Three-time Illinois bioengineering alumna Caroline Cvetkovic joins faculty

10/1/2021 Huan Song

Bioengineering welcomes professor Caroline Cvetkovic in fall 2021. She instructs BIOE 303 (Quantitative Physiology Lab) and BIOE 360 (Transport and Flow in Bioengineering). Read about her path to Illinois and lessons learned during her academic and professional career.

Written by Huan Song

Bioengineering professor Caroline Cvetkovic is a proud alumna of Grainger Engineering
Bioengineering professor Caroline Cvetkovic is a proud alumna of Grainger Engineering

Bioengineering welcomes Caroline Cvetkovic in fall 2021 as a teaching assistant professor. She instructs BIOE 303 (Quantitative Physiology Lab) and BIOE 360 (Transport and Flow in Bioengineering). In this interview, Cvetkovic discusses her path to Illinois and lessons learned during her academic and professional career.

Tell us about your path to Illinois?
I began my career at Illinois in Fall 2007, as a member of the fourth undergraduate class in the department of bioengineering. (Back then, there were 23 students in our class, and the department was located on the 3rd floor of DCL!) In 2011, I decided to continue my graduate studies at Illinois. I earned my M.S. in 2013 and my Ph.D. in Bioengineering in 2017. I am very proud of how the department has grown and excelled in the nearly fifteen years that have passed since I began my journey at Illinois. I am thrilled to once again be a part of a growing program within the world-renowned Grainger College of Engineering!

Why did you pick bioengineering when you were studying here?
In high school, I enjoyed nearly every subject. I had a strong interest in everything related to STEM, but I was also drawn to literature, foreign language, art, music, and history. I knew about different engineering degrees from a poster in my physics classroom, but I didn’t feel particularly called to most of them. During my junior year, a university sent me a promotional book with each page describing a different major. The bioengineering page caught my eye and made me feel excited about a world in which I could complement my technical skills with an opportunity to express my creativity and love of writing.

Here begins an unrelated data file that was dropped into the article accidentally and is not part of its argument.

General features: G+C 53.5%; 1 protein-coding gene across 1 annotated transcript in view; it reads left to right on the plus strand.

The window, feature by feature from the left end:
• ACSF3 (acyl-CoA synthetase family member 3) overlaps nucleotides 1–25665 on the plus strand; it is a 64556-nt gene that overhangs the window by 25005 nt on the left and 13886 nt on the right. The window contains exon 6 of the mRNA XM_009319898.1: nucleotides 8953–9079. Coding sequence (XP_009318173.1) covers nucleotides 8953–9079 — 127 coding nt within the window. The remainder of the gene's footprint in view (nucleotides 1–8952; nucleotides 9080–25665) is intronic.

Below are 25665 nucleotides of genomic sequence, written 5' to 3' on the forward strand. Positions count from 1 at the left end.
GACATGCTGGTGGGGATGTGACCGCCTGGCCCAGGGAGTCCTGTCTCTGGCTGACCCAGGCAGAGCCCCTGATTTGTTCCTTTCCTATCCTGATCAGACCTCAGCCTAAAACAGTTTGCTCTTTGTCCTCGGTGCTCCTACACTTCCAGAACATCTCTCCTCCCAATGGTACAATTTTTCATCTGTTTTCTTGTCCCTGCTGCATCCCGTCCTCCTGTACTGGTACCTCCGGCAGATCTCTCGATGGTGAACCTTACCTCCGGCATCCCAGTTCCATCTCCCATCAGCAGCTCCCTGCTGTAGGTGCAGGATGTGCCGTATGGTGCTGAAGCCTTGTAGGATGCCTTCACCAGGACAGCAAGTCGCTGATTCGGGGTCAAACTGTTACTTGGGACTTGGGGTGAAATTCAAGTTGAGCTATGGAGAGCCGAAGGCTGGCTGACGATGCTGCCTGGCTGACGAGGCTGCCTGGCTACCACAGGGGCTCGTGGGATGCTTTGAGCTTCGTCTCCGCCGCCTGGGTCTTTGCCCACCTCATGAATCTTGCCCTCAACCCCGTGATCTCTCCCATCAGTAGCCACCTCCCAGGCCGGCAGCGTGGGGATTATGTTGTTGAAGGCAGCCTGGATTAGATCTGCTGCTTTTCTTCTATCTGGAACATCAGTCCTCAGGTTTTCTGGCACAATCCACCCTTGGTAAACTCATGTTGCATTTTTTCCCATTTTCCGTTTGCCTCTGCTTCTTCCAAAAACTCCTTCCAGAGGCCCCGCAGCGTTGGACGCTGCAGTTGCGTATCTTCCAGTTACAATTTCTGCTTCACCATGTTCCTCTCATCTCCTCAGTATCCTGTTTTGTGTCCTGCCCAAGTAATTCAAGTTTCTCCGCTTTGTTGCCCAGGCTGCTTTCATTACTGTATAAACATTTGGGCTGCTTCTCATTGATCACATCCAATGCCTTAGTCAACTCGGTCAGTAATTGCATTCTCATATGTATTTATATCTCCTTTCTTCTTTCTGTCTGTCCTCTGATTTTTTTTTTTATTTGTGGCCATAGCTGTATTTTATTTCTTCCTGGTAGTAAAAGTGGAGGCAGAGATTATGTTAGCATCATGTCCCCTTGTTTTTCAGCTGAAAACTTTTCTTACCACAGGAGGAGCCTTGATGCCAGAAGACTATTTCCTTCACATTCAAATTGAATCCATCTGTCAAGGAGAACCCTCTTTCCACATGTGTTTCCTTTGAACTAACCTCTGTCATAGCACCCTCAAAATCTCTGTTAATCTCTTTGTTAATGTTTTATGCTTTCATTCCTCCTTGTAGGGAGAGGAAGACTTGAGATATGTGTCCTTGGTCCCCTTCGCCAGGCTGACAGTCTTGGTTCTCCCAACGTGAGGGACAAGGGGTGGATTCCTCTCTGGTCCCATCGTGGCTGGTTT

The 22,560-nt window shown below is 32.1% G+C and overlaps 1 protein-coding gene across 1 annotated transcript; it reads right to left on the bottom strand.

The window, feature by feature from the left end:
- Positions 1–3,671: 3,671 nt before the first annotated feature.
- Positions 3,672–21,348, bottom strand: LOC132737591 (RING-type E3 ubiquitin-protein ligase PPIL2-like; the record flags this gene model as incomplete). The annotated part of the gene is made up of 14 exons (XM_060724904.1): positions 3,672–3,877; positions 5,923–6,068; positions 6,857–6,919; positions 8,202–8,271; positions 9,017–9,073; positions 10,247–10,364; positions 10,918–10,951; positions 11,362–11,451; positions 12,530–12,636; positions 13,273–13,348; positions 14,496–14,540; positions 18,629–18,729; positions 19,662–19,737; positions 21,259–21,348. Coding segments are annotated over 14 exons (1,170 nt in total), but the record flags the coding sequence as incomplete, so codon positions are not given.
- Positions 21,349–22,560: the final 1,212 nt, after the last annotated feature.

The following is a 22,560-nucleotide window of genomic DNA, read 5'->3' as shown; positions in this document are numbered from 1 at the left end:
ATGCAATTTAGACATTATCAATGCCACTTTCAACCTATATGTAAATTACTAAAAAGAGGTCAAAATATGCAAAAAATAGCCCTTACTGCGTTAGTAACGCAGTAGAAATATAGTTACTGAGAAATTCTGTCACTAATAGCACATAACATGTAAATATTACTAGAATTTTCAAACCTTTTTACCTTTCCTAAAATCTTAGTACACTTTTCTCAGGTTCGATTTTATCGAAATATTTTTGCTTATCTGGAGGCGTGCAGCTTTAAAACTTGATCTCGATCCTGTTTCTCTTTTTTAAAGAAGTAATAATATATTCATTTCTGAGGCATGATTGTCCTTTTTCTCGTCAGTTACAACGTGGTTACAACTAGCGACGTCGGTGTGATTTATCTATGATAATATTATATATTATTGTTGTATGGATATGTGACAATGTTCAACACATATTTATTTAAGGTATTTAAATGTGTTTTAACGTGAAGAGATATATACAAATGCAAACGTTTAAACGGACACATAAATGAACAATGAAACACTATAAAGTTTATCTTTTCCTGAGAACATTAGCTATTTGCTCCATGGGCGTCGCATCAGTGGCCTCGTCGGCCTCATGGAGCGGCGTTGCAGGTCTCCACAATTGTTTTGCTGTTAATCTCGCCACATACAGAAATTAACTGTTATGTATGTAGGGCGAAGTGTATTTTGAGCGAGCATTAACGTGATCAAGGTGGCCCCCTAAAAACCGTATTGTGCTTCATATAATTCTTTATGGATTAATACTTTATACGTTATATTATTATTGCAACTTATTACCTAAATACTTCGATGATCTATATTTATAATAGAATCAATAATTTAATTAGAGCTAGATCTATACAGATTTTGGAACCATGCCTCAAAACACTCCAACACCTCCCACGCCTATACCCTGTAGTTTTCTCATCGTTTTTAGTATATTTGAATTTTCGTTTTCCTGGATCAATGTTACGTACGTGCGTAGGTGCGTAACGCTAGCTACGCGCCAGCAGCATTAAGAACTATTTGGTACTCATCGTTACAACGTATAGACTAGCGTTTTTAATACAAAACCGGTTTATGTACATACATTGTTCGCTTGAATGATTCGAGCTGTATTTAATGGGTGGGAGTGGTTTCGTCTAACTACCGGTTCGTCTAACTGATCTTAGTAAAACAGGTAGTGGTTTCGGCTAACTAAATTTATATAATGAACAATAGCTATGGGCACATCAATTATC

What are you most excited about in your new role and what course will you be teaching?
This year, I will be teaching BIOE 303 (Quantitative Physiology Lab) and BIOE 360 (Transport and Flow in Bioengineering). As an alumna of the department, I am excited to work with current students and to be able to relate to them on a personal level, while helping to develop new programs and projects that will keep BIOE flourishing – alongside some wonderful colleagues who used to be my professors! My parents (LAS ’77, ’78, and FAA ‘78), sister (AHS ’10, ’12), and husband (ENG ’11, ’16) are all Illinois alumni as well. I am excited that our family can continue to take pride in the diversity and excellence of so many extraordinary accomplishments and opportunities across the University. Finally, after living in Houston for four years, I am excited to see fall colors on campus. There’s nothing more beautiful than orange leaves against a blue sky!

Can you share your grad school research and experience?